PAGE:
I made a new friend last night. Her name is McKenzie and she is the world's biggest Frozen fan. Since I'm, well, not a Frozen fan, I asked McKenzie for her help writing this review and she agreed to give me feedback with thumbs up or thumbs down throughout the show. 
Frozen has become a cultural phenomenon that I've managed to completely avoid until now. But last night Vivint Smart Home Arena was full of women around my age with (mostly) daughters in tow who have not been so lucky. Princess dresses were out in full force as were blinking souvenir magic wands and absurdly overpriced sno-cones in cups shaped like a snowman's head.
As soon as the lights went down in the arena kids began clapping and squealing. My friend McKenzie, though, she just leaned forward enraptured. And it was after an opening number featuring many Disney favorites and an announcer calling Frozen “One of the greatest love stories of all time” (eat your heart out, Romeo) the real show began.
Frozen on Ice opens and a young Kristoff and Sven selling ice on a frozen tundra and then with Princesses Anna and Elsa as children. Snow falls from the arena rafters to the ice as the young girls play and build a snowman. Then, Elsa zaps Anna with her icy magic and locks herself away. This is all in the movie folks.
In fact, the Ice version of Frozen and the film version aren't that different. There are the same songs. “Do You Want To Build A Snowman,” “For The First Time in Forever,” and “Love is an Open Door” all are represented in the production and all got sing-along treatment from the crowd. My friend McKenzie leaned over to me during “Love is an Open Door” and said, “This is a good one. Write that down.” Got it.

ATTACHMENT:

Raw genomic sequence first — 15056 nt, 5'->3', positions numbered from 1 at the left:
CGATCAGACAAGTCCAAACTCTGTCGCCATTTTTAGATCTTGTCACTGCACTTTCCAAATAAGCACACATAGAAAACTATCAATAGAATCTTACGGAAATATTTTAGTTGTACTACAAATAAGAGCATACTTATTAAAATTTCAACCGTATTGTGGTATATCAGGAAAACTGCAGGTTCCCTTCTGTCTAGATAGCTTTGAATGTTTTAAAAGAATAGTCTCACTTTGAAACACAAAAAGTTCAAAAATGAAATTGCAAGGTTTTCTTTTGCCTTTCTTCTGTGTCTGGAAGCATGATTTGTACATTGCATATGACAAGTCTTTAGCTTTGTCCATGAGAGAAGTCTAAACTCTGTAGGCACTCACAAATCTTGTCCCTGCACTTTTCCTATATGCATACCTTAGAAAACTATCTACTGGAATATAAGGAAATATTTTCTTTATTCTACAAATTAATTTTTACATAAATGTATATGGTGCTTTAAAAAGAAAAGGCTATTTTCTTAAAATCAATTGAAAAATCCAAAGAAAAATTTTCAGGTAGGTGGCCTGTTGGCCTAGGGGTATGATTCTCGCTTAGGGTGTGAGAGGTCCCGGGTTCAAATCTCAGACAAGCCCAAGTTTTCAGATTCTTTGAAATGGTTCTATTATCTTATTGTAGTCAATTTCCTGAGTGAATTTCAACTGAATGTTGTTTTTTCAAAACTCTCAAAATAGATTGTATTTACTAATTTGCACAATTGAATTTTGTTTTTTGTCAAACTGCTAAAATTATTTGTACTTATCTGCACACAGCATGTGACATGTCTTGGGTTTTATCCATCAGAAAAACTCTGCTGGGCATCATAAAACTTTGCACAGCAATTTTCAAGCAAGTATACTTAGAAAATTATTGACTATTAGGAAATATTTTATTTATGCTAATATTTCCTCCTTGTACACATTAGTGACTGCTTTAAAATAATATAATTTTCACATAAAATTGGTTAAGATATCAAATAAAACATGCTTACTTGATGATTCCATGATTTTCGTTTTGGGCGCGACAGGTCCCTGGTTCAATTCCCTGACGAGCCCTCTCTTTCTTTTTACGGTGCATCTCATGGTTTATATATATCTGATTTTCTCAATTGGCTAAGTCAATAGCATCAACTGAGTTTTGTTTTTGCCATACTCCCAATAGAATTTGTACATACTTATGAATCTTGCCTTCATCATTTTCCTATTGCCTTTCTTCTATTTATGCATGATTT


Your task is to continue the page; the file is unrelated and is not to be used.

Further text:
So, just like in the movie, there's a party and Anna agrees to marry a man she just met. “Hans is a bad guy!” my co-reviewer tells me (spoiler alert!). Elsa gets angry and reveals her icy underbelly to the entire village and then runs away. Anna follows, and meets Kristoff. Wacky high jinx ensue. Meanwhile, Elsa has made a castle of ice using only her fingers. You laugh, but I bet that's still easier than dealing with a general contractor.
After the obligatory “Let it Go” solo skate by Elsa, the show broke for intermission. “What was your favorite part?” I asked my companion. She shouted, “The Elsa part!” And, she told me, she was excited for the show to start again, because Olaf the snowman would be coming out soon. And indeed, he did, with a musical number about a snowman who loves tropical weather. Talk about fatalist.
And so the production continues in the same way as the movie. Anna and her sister fight again. Anna gets zapped with the ice magic again. Kristoff takes Anna to meet his troll family who inform them that Anna's heart has ice in it now and she will die without the kiss of true love, “This is a silly part,” says McKenzie. I agree. Kristoff fights off a creepy snow monster and then leaves. Hans, her fiancee, reveals his true self, “I don't like this. I told you Hans was a bad guy!” says McKenzie.  Anna realizes Kristoff loves her, but it's a kiss a from her sister that brings her back to life.
Sisterly love, get it? Greatest love story of all time, indeed.
The closing number had all the Disney favorites back on skates. And as a parade of little princesses left the arena, they all lived happily ever after.
The end.